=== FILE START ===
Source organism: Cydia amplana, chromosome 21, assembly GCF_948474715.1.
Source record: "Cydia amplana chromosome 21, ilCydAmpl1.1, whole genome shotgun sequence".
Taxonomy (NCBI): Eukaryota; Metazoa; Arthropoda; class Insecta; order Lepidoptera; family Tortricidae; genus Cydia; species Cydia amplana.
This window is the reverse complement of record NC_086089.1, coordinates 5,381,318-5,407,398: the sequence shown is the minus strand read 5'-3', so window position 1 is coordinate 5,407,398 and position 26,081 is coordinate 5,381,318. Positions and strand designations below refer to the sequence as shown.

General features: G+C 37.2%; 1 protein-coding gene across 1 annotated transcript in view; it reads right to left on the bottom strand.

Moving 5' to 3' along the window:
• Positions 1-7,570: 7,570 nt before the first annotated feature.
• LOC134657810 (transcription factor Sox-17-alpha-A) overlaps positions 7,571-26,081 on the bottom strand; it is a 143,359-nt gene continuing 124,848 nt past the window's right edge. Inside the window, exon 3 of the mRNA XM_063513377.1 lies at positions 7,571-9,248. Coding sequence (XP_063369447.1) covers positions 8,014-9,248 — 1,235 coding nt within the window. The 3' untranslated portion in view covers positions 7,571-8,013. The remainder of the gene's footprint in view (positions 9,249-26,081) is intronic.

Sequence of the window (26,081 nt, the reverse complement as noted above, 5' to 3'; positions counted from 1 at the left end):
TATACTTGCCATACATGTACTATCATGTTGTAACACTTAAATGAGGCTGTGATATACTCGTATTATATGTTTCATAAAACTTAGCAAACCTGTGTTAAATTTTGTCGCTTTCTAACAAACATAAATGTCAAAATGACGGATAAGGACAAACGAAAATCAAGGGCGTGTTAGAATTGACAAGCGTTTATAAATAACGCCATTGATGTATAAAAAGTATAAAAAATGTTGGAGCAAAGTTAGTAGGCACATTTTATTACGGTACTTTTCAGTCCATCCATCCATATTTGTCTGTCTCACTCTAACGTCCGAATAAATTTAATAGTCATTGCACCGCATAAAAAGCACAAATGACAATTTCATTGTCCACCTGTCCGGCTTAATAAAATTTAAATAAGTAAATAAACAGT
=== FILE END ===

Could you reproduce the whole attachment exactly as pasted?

Source organism: Cydia amplana, chromosome 21, assembly GCF_948474715.1.
Source record: "Cydia amplana chromosome 21, ilCydAmpl1.1, whole genome shotgun sequence".
Taxonomy (NCBI): Eukaryota; Metazoa; Arthropoda; class Insecta; order Lepidoptera; family Tortricidae; genus Cydia; species Cydia amplana.
This window is the reverse complement of record NC_086089.1, coordinates 5,381,318-5,407,398: the sequence shown is the minus strand read 5'-3', so window position 1 is coordinate 5,407,398 and position 26,081 is coordinate 5,381,318. Positions and strand designations below refer to the sequence as shown.

General features: G+C 37.2%; 1 protein-coding gene across 1 annotated transcript in view; it reads right to left on the bottom strand.

Moving 5' to 3' along the window:
• Positions 1-7,570: 7,570 nt before the first annotated feature.
• LOC134657810 (transcription factor Sox-17-alpha-A) overlaps positions 7,571-26,081 on the bottom strand; it is a 143,359-nt gene continuing 124,848 nt past the window's right edge. Inside the window, exon 3 of the mRNA XM_063513377.1 lies at positions 7,571-9,248. Coding sequence (XP_063369447.1) covers positions 8,014-9,248 — 1,235 coding nt within the window. The 3' untranslated portion in view covers positions 7,571-8,013. The remainder of the gene's footprint in view (positions 9,249-26,081) is intronic.

Sequence of the window (26,081 nt, the reverse complement as noted above, 5' to 3'; positions counted from 1 at the left end):
TATACTTGCCATACATGTACTATCATGTTGTAACACTTAAATGAGGCTGTGATATACTCGTATTATATGTTTCATAAAACTTAGCAAACCTGTGTTAAATTTTGTCGCTTTCTAACAAACATAAATGTCAAAATGACGGATAAGGACAAACGAAAATCAAGGGCGTGTTAGAATTGACAAGCGTTTATAAATAACGCCATTGATGTATAAAAAGTATAAAAAATGTTGGAGCAAAGTTAGTAGGCACATTTTATTACGGTACTTTTCAGTCCATCCATCCATATTTGTCTGTCTCACTCTAACGTCCGAATAAATTTAATAGTCATTGCACCGCATAAAAAGCACAAATGACAATTTCATTGTCCACCTGTCCGGCTTAATAAAATTTAAATAAGTAAATAAACAGT